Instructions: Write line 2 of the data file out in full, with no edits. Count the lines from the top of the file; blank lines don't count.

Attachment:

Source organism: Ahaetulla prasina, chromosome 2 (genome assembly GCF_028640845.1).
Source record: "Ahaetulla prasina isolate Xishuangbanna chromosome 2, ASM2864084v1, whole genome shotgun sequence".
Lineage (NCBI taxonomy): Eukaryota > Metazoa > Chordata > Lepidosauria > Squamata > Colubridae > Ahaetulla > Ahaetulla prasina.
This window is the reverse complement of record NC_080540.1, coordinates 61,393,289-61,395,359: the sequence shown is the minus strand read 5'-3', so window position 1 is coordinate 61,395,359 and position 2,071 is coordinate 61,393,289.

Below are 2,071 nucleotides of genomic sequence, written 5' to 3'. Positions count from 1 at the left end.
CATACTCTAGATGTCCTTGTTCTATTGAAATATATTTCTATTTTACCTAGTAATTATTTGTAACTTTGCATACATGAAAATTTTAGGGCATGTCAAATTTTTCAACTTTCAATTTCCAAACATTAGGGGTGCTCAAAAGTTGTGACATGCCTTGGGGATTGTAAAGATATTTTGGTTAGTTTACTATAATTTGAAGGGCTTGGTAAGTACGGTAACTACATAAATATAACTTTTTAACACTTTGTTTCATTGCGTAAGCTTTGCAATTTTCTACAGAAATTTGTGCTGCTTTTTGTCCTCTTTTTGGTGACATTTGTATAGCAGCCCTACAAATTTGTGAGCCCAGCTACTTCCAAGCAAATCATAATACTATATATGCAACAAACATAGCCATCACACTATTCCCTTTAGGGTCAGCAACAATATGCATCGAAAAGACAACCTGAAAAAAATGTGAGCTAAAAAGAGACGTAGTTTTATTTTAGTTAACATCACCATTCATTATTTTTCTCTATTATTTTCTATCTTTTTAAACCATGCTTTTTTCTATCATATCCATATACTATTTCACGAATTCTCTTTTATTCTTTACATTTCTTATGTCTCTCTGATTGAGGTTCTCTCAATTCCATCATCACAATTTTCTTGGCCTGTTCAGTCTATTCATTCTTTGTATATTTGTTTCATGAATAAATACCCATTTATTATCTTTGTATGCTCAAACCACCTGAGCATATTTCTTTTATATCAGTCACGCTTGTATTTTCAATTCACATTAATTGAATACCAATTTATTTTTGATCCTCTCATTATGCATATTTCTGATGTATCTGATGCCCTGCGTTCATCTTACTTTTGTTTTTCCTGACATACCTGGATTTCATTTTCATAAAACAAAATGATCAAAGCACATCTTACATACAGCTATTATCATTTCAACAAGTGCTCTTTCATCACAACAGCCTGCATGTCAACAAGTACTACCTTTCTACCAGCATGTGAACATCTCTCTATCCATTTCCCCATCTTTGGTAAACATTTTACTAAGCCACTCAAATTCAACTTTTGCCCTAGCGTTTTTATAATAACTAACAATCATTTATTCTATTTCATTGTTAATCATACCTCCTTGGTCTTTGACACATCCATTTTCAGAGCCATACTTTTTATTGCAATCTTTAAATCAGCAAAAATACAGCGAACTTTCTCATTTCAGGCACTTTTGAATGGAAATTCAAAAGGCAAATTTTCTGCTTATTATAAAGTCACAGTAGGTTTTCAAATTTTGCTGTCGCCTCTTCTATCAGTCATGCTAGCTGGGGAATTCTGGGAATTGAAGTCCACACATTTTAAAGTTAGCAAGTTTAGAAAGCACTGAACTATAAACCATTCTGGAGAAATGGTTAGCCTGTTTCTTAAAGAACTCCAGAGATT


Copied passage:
Source record: "Ahaetulla prasina isolate Xishuangbanna chromosome 2, ASM2864084v1, whole genome shotgun sequence".